Tracy Ford continues his series on how to draw dinosaurs by discussing integumental coverings – feathers, quills and bristles on the Dinosauria.  He makes some excellent points and it is great to see a piece that features one of our favourite dinosaur discoveries of recent times, Kulindadromeus zabaikalicus.  This little feathered, plant-eating dinosaur makes another appearance in the Palaeo News section, along with updates on the Spinosaurus quadruped/bidped debate, giant prehistoric birds, a newly described Archaeopteryx specimen and a short report on Dreadnoughtus schrani .  Dreadnoughtus is important as a large number of bones have been found, helping palaeontologists such as Dr. Kenneth Lacovara (Drexel University), to estimate the body mass of this huge Titanosaur.  This dinosaur discovery adds a whole new dimension to body mass estimations using femora radii.  Everything Dinosaur wrote a short article on this discovery, it was favourably commented upon by the scientists behind the research paper and we basked in the glory of being praised by the researchers (for a few days at least).

To read more about “Prehistoric Times” and to subscribe: Prehistoric Times Magazine

Dan LoRusso is interviewed about his work on the Battat “Terra” model range and there is a special feature on the bizarre, sabre-toothed Thylacosmilus.  The “English” theme is re-visited once again with a fascinating article penned by Allen A. Debus which examines the way palaeontology was depicted in the popular press of the 19th Century, the list of references at the end of this article is especially helpful.  Amongst the many other features and news stories is an interview with Todd Miller, the director of the film all about the controversy surrounding the Tyrannosaurus rex named “Sue”, the thirteenth documented T. rex dinosaur discovery hence the film’s title “Dinosaur 13″.  We had the very great pleasure of meeting Pete Larson in London just a few weeks before the film’s August 15th premier.  Pete chatted about the documentary and Everything Dinosaur did some work on behalf of the media company responsible for the distribution of this excellent film in the UK back in the summer.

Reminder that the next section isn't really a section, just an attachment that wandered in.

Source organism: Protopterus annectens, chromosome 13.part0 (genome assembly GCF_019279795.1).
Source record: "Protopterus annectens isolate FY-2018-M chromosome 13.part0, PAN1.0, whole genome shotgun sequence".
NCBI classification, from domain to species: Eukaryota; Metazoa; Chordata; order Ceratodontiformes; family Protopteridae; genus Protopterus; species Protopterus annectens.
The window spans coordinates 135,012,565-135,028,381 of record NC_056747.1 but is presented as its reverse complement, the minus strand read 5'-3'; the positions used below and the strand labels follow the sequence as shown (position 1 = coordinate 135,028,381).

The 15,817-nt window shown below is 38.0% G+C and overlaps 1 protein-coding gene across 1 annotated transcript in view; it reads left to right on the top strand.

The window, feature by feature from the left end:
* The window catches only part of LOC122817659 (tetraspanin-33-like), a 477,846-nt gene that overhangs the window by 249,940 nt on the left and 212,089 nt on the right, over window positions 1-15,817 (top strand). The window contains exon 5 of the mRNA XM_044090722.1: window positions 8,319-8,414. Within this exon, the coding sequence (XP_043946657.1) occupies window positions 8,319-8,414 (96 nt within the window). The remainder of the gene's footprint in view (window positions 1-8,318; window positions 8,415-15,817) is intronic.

Ah well, summer may be over but at least we have another super edition of “Prehistoric Times” to keep us occupied over those long autumn evenings.

Schleich Anhanguera Model Update

Schleich Anhanguera with Articulated Lower Jaw

Thanks to all those dinosaur fans who sent in questions with regards to the new prehistoric animal models being introduced by Schleich in 2015.  Everything Dinosaur team members have responded to all the emails, Tweets and Facebook comments received and we have hopefully, answered the majority of enquiries.  However, to help answer a couple of the more common questions we are posting up this short blog article.

Mini Dinosaurs (Set of 8)

Mini Dinosaurs from Schleich.

Mini Dinosaurs from Schleich.

Picture Credit: Schleich

The mini dinosaurs will be launched in late January 2015.  Although, marketed as a set of 8 dinosaurs, one of the models will be a Pterosaur (Quetzalcoatlus).  The models will range in size from 3cm to about 5.5cm in length.  They are aimed at the collecting market.

Mini Dinosaurs – Name the Prehistoric Animals

Available from Everything Dinosaur in 2015.

Available from Everything Dinosaur in January 2015.

Picture Credit: Everything Dinosaur/Schleich

One of the questions we have been asked is which prehistoric animals do the models represent?  Here is the answer for you:

  1. Triceratops
  2. Stegosaurus
  3. Velociraptor
  4. Quetzalcoatlus (Pterosaur)
  5. Pentaceratops
  6. Spinosaurus
  7. Tyrannosaurus rex
  8. Saichania